• Chest X-ray shows increased pulmonary congestion and left ventricular hypertrophy.
    • ECG may show left ventricular hypertrophy or acute ST-T wave changes.
    • Echocardiography shows increased size of cardiac chambers and decreased wall motion. Hymodinamic monitoring reveals increased PAP and PAWP and decreased cardiac output.
  2. Righ-sided heart failure ;
    • ABG levels indicate hypoxemia.
    • Blood chemistry test results show decreased sodium and potassium levels and inc creatinine levels.
    • Chest X-ray reveals pulmonary congestion, cardiomegaly, and pleural effusions.
    • ECG may show left and right ventricular hypertrophy or acute ST_T wave changes.
    • Echo cardiogram shows increased size of chambers and decreased in wall motion.
    • Hemodynamic monitoring show increased right atrial pressure, CVP, and right ventricular pressure and also decrease cardiac output.

C. Nursing Diagnoses
  • Excess fluid volume
  • Activity intolerance
  • Ineffective health maintenance

Due to possible cases above, the best treatment are :
  • Low-sodium diet and limited intake of fluid
  • Intra-aortic balloon pump (IABP)
  • Oxygen therapy (possible intubation and mechanical ventilator)
  • Left ventricular assist device (for left-seded heart failure)
  • Paracentesis (for right-sided heart failure)
  • Thoracentesis (for right-sided heart failure)

There are many of drugs therapy option, such as :
  • Analgesic (morphine sulfat IV)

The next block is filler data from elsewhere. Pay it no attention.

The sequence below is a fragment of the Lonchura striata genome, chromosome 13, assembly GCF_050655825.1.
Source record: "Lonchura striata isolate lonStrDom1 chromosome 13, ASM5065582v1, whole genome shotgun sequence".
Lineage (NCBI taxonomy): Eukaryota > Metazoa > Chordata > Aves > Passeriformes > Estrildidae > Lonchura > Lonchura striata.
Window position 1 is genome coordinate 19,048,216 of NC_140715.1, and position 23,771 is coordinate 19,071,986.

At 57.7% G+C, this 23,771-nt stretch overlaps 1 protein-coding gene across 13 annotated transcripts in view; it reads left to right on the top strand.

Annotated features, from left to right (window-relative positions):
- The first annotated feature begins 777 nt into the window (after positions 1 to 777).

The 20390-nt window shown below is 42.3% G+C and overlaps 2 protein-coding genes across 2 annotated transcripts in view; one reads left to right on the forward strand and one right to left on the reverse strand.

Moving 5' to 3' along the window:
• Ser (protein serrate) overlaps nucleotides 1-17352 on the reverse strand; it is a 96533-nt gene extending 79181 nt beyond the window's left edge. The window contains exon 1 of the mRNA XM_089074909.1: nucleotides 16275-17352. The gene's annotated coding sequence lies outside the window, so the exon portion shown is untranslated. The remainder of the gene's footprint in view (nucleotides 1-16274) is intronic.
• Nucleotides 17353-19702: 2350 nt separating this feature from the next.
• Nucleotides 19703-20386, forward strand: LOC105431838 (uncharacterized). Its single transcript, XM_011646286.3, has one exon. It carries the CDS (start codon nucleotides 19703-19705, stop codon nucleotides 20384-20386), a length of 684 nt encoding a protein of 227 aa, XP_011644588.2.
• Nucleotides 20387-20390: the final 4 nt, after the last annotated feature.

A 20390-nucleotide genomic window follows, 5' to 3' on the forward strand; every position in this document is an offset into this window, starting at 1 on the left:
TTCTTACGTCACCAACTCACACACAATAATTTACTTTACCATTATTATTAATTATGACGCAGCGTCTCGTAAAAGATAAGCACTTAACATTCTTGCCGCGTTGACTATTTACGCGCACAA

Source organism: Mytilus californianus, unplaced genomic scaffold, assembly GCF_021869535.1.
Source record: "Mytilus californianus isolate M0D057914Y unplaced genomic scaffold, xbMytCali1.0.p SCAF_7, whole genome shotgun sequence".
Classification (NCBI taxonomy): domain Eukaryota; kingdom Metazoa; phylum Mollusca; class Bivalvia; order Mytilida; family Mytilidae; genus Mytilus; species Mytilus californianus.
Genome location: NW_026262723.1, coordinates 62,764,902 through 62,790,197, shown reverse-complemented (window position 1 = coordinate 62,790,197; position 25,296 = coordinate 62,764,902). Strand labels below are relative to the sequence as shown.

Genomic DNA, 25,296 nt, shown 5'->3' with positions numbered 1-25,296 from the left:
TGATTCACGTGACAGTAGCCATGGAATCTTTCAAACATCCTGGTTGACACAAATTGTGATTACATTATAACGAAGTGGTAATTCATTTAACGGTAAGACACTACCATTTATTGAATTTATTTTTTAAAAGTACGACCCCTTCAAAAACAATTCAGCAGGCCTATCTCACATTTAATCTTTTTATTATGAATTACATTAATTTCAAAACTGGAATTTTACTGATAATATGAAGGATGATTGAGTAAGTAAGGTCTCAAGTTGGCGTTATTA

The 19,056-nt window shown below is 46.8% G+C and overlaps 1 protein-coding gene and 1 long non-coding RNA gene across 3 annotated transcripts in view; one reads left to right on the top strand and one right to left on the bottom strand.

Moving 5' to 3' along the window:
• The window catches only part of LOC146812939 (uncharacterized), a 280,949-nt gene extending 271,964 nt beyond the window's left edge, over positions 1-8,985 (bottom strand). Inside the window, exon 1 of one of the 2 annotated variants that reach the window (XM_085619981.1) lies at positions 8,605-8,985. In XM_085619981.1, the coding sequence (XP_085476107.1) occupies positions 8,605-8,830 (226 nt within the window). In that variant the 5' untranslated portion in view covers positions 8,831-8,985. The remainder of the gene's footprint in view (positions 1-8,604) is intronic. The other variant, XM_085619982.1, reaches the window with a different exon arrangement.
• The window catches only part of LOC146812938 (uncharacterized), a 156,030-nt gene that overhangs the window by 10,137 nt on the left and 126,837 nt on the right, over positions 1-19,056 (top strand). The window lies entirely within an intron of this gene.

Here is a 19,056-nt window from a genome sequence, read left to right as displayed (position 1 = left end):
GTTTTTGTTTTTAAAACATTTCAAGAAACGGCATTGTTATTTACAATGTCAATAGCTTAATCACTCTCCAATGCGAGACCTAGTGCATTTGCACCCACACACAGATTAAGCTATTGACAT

• Angiotensin-converting enzyme (ACE) inhibitor; {captropil (capoten), enalapril (vasotec), lisinopril (prinivil)}
  • Beta-adrenergic blocker ; {carvedilol (coreg), metoprolol (lopressor)}
  • Cardiac glycoside; digoxin (lanoxin)
  • Diuretic; {bumetanide (bumex), furosemide (lasix), metolazone (zaroxolyn), spironolactone (aldactone)}
  • Inotropic agent; {amrinone lactate (inocor), dobutamine hydrochloride (dobutrex), dopamine hydrochloride (intropin)}
  • Nitrate; {isosorbite dinitrete (isordil), nitroglycerin (nitro-bid)}
  • Vasodilator; nitroprusside sodium (nitropress)

D. Planing and Goals of Nursing Care
  1. The clients will understand how to cope with necessary lifestyle changes.
  2. The client won't develop preventable complication
  3. The client will will understand how to continue therapy at home.

E. Nursing Intervention For Heart Failure
  1. Assess cardiovascular status, vital sign and hemodynamic variable to detect signs of reduced cardiac output.
  2. Assess respiratory status to detect increasing fluid in the lungs and respiratory failure.
  3. Keep the client in semi-fowler's position to increase chest expansion and improve ventilation.
  4. Administer medication as prescribed, to enhance cardiac performance and reduce excess fluids.
  5. Administer oxygen to enhance arterial oxygenation.
  6. Measure and record intake and output, Intake greater than output may indicated fluid retention.
  7. Monitor laboratory test result to detect electrolyte imbalances, renal failure, and impaired cardiac circulation.
  8. Provide suctioning, if necessary assist with turning and encourage coughing and deep breathing to prevent pulmonary complication.
  9. Restrict oral fluid to avoid worsening the client's condition.
  10. Weigh the client daily to detect fluid retention. A weight gain of 2lb (0,9 kg) in 1 day or 5 lb (2,3 kg) in 1 week indicates fluid gain.
  11. Measure and record the client's abdominal girth. An increased in abdominal girht suggests worsening fluid retention and right-sided heart failure.
  12. Make sure the client maintains a low-sodium diet to reduce fluid accumulation.
  13. Encourage the client to express feelings, such as a fear of dying to reduce anxiety.

F. Evaluation of Nursing Care on Heart Failure Disease.
  1. The client accurately describes recommended dietary restriction and medication regimens.
  2. The client hasn't experienced complication
  3. The client verbalizes important sign and symptom to report.